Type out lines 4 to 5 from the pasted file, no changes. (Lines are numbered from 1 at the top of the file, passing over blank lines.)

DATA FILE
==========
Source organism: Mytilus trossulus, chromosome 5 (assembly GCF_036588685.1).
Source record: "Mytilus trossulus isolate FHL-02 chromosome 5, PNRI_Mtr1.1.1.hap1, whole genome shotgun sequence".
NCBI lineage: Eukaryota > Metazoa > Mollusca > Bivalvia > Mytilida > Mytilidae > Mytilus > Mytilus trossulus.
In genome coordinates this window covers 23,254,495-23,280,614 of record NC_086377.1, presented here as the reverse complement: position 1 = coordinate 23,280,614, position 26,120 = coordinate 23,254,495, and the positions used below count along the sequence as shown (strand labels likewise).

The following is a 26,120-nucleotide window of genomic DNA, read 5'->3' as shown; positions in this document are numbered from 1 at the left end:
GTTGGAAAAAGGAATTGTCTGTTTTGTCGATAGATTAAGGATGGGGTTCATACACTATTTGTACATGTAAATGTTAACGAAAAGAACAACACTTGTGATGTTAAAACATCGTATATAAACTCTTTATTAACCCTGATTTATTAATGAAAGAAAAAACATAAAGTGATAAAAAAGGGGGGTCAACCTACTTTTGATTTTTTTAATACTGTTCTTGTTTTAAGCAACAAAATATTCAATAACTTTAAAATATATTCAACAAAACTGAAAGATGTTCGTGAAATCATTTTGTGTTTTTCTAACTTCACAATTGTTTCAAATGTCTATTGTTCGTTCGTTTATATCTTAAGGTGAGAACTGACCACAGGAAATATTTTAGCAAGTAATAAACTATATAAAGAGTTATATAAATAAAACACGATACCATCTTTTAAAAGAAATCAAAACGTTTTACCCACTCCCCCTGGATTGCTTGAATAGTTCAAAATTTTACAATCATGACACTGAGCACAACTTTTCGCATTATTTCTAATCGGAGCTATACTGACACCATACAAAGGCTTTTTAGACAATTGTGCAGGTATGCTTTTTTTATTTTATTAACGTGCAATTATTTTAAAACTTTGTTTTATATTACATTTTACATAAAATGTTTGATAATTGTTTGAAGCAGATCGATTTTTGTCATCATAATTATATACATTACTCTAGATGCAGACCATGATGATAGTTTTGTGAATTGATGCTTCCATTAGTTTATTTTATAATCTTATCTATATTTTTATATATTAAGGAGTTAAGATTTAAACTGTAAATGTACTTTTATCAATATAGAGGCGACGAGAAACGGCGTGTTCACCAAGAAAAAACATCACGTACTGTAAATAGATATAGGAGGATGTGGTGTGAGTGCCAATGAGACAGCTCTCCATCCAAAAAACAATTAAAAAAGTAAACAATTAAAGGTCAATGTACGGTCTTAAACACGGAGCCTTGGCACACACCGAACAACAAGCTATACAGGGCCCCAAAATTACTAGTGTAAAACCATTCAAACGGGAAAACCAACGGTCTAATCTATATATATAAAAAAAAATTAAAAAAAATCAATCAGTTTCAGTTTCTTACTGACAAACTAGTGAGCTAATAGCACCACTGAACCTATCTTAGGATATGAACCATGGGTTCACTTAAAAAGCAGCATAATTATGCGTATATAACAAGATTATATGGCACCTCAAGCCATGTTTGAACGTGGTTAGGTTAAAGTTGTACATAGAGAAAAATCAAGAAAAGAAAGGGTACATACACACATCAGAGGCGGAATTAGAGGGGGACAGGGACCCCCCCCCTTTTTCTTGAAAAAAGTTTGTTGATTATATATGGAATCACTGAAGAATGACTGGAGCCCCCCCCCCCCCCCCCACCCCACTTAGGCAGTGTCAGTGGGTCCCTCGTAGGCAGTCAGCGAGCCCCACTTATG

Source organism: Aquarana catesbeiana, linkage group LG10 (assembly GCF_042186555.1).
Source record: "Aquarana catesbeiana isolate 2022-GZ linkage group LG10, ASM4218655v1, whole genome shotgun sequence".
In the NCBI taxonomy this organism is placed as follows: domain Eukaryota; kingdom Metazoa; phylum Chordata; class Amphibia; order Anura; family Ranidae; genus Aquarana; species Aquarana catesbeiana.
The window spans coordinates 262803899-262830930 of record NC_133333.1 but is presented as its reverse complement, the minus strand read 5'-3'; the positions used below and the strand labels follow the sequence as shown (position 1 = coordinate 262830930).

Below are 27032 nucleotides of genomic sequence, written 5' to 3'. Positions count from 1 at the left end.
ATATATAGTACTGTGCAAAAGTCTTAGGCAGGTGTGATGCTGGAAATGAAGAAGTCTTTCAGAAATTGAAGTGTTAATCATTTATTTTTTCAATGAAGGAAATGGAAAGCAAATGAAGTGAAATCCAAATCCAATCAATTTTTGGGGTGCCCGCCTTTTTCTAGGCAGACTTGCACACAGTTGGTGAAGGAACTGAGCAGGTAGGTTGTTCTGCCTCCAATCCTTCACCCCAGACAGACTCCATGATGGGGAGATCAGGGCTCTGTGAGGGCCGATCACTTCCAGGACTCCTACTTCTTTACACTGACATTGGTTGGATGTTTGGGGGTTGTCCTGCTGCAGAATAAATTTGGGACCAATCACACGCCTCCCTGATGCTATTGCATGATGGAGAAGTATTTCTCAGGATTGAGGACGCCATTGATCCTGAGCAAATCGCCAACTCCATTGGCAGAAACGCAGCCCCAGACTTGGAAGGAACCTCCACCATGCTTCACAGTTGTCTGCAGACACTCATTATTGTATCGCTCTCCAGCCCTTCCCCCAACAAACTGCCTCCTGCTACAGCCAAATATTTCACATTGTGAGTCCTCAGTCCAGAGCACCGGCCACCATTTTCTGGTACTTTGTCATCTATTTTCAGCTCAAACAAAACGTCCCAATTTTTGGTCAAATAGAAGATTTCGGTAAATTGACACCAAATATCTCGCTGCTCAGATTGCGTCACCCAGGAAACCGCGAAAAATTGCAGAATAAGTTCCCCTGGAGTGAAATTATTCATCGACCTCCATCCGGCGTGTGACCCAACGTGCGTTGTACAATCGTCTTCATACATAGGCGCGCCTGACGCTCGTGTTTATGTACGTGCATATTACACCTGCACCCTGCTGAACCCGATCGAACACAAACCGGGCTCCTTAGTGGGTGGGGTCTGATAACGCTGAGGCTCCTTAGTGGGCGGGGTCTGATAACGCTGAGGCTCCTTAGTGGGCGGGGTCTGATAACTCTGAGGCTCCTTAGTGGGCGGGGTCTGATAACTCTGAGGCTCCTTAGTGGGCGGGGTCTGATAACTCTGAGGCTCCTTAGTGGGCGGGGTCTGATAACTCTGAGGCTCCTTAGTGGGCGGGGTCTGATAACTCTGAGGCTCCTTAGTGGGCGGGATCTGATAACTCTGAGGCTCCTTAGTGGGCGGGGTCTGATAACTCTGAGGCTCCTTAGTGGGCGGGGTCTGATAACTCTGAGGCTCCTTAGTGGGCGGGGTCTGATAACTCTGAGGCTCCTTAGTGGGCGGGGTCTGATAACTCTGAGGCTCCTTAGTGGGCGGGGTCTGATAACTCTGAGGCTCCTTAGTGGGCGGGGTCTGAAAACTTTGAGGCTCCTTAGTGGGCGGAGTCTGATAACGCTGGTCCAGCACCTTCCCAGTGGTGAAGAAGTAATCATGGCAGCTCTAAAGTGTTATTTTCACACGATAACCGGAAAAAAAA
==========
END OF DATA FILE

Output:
In genome coordinates this window covers 23,254,495-23,280,614 of record NC_086377.1, presented here as the reverse complement: position 1 = coordinate 23,280,614, position 26,120 = coordinate 23,254,495, and the positions used below count along the sequence as shown (strand labels likewise).

The following is a 26,120-nucleotide window of genomic DNA, read 5'->3' as shown; positions in this document are numbered from 1 at the left end: